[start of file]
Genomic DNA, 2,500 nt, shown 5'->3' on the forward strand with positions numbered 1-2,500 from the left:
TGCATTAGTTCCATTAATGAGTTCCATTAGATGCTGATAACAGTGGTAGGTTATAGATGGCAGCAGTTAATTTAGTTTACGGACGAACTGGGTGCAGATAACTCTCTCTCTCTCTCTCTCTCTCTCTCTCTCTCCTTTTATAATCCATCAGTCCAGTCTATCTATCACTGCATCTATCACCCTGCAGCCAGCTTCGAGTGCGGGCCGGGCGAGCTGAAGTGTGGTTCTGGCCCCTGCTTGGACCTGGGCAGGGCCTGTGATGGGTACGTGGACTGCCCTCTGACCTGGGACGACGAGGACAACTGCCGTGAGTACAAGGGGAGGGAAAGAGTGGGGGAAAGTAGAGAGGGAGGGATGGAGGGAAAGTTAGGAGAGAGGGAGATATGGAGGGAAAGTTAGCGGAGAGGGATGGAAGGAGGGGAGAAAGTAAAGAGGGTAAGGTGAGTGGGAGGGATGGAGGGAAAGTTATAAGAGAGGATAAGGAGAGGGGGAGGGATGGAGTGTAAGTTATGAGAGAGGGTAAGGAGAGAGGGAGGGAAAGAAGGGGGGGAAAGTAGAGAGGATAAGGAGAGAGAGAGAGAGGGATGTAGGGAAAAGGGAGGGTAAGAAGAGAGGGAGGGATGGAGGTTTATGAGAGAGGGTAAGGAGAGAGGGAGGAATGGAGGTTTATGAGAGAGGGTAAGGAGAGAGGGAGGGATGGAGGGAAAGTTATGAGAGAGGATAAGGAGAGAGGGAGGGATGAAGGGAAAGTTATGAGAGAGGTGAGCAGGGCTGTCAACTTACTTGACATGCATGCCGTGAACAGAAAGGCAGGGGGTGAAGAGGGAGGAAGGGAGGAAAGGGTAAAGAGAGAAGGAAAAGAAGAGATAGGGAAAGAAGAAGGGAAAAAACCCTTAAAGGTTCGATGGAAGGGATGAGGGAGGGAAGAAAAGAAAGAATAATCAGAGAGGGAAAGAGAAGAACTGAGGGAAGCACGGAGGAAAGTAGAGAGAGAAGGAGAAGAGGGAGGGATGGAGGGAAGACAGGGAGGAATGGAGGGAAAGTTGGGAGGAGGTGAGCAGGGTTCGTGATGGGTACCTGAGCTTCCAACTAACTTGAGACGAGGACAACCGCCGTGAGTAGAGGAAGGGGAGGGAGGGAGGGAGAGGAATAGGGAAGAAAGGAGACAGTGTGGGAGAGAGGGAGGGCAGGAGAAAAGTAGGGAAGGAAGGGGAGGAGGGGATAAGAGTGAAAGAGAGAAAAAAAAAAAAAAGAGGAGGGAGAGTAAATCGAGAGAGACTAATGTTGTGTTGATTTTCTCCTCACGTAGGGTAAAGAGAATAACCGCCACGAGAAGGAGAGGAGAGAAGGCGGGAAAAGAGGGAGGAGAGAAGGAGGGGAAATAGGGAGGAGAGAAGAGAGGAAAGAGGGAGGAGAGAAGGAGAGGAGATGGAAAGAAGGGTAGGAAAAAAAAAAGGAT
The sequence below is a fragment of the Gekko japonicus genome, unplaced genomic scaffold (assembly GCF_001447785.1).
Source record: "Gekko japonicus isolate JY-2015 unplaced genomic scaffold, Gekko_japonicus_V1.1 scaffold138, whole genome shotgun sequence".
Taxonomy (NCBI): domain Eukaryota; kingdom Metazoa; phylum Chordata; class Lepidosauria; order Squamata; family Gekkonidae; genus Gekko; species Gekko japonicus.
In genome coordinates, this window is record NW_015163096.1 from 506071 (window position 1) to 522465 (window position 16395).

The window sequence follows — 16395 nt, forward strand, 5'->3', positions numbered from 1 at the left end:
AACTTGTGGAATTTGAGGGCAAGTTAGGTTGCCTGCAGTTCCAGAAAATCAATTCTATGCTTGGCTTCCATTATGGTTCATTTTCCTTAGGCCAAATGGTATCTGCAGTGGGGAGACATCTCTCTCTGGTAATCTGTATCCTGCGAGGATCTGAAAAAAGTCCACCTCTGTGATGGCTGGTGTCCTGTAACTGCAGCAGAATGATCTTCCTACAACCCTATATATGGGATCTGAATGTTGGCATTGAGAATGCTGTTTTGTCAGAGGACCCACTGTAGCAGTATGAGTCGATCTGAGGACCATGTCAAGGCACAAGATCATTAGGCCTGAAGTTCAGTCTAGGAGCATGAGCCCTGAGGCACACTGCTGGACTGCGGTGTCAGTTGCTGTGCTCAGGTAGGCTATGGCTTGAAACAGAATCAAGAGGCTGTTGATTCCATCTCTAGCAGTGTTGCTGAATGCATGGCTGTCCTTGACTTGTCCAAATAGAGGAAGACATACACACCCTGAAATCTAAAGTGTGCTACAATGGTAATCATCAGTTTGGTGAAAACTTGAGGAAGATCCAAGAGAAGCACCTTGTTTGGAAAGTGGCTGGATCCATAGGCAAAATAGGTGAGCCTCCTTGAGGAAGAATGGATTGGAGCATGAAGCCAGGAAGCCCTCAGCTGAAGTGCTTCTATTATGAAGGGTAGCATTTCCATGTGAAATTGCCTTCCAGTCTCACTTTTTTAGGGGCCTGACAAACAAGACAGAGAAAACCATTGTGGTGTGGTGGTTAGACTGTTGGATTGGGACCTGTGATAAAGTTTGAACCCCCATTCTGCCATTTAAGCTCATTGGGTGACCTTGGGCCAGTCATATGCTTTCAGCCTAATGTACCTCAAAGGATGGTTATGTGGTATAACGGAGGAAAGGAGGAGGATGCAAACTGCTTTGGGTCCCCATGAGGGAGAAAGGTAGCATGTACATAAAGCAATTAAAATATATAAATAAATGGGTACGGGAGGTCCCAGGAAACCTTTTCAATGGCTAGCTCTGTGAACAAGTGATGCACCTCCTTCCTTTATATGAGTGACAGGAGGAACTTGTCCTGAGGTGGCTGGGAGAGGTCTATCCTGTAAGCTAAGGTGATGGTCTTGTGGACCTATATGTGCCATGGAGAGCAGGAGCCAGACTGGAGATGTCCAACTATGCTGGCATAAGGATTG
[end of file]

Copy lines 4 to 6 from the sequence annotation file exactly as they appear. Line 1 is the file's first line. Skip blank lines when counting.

Source record: "Gekko japonicus isolate JY-2015 unplaced genomic scaffold, Gekko_japonicus_V1.1 scaffold138, whole genome shotgun sequence".
Taxonomy (NCBI): domain Eukaryota; kingdom Metazoa; phylum Chordata; class Lepidosauria; order Squamata; family Gekkonidae; genus Gekko; species Gekko japonicus.
In genome coordinates, this window is record NW_015163096.1 from 506071 (window position 1) to 522465 (window position 16395).